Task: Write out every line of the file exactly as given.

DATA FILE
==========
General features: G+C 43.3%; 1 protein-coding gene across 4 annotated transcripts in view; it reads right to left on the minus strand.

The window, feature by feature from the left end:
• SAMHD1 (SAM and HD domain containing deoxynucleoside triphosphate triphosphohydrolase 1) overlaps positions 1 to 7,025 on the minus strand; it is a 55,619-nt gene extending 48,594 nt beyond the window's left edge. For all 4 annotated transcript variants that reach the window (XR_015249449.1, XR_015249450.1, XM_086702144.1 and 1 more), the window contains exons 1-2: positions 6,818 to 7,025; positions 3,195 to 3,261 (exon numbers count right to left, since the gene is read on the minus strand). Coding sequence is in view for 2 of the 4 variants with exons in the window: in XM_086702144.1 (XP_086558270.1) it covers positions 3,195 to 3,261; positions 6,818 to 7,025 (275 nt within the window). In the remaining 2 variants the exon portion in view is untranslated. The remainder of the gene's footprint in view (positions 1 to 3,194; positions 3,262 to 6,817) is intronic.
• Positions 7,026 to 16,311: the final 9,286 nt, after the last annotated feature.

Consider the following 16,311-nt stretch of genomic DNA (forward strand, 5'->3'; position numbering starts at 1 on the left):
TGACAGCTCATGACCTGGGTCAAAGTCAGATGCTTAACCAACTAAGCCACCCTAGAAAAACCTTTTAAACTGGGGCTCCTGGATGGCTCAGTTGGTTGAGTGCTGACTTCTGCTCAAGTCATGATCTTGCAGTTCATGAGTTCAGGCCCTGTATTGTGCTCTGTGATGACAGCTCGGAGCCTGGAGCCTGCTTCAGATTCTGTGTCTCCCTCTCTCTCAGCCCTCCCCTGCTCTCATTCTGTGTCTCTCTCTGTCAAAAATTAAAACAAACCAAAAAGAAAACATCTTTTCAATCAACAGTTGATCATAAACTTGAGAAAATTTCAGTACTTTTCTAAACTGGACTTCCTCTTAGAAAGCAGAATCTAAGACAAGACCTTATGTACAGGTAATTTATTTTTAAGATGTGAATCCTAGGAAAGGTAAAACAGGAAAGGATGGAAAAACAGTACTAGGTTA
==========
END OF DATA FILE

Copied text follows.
General features: G+C 43.3%; 1 protein-coding gene across 4 annotated transcripts in view; it reads right to left on the minus strand.

The window, feature by feature from the left end:
• SAMHD1 (SAM and HD domain containing deoxynucleoside triphosphate triphosphohydrolase 1) overlaps positions 1 to 7,025 on the minus strand; it is a 55,619-nt gene extending 48,594 nt beyond the window's left edge. For all 4 annotated transcript variants that reach the window (XR_015249449.1, XR_015249450.1, XM_086702144.1 and 1 more), the window contains exons 1-2: positions 6,818 to 7,025; positions 3,195 to 3,261 (exon numbers count right to left, since the gene is read on the minus strand). Coding sequence is in view for 2 of the 4 variants with exons in the window: in XM_086702144.1 (XP_086558270.1) it covers positions 3,195 to 3,261; positions 6,818 to 7,025 (275 nt within the window). In the remaining 2 variants the exon portion in view is untranslated. The remainder of the gene's footprint in view (positions 1 to 3,194; positions 3,262 to 6,817) is intronic.
• Positions 7,026 to 16,311: the final 9,286 nt, after the last annotated feature.

Consider the following 16,311-nt stretch of genomic DNA (forward strand, 5'->3'; position numbering starts at 1 on the left):
TGACAGCTCATGACCTGGGTCAAAGTCAGATGCTTAACCAACTAAGCCACCCTAGAAAAACCTTTTAAACTGGGGCTCCTGGATGGCTCAGTTGGTTGAGTGCTGACTTCTGCTCAAGTCATGATCTTGCAGTTCATGAGTTCAGGCCCTGTATTGTGCTCTGTGATGACAGCTCGGAGCCTGGAGCCTGCTTCAGATTCTGTGTCTCCCTCTCTCTCAGCCCTCCCCTGCTCTCATTCTGTGTCTCTCTCTGTCAAAAATTAAAACAAACCAAAAAGAAAACATCTTTTCAATCAACAGTTGATCATAAACTTGAGAAAATTTCAGTACTTTTCTAAACTGGACTTCCTCTTAGAAAGCAGAATCTAAGACAAGACCTTATGTACAGGTAATTTATTTTTAAGATGTGAATCCTAGGAAAGGTAAAACAGGAAAGGATGGAAAAACAGTACTAGGTTA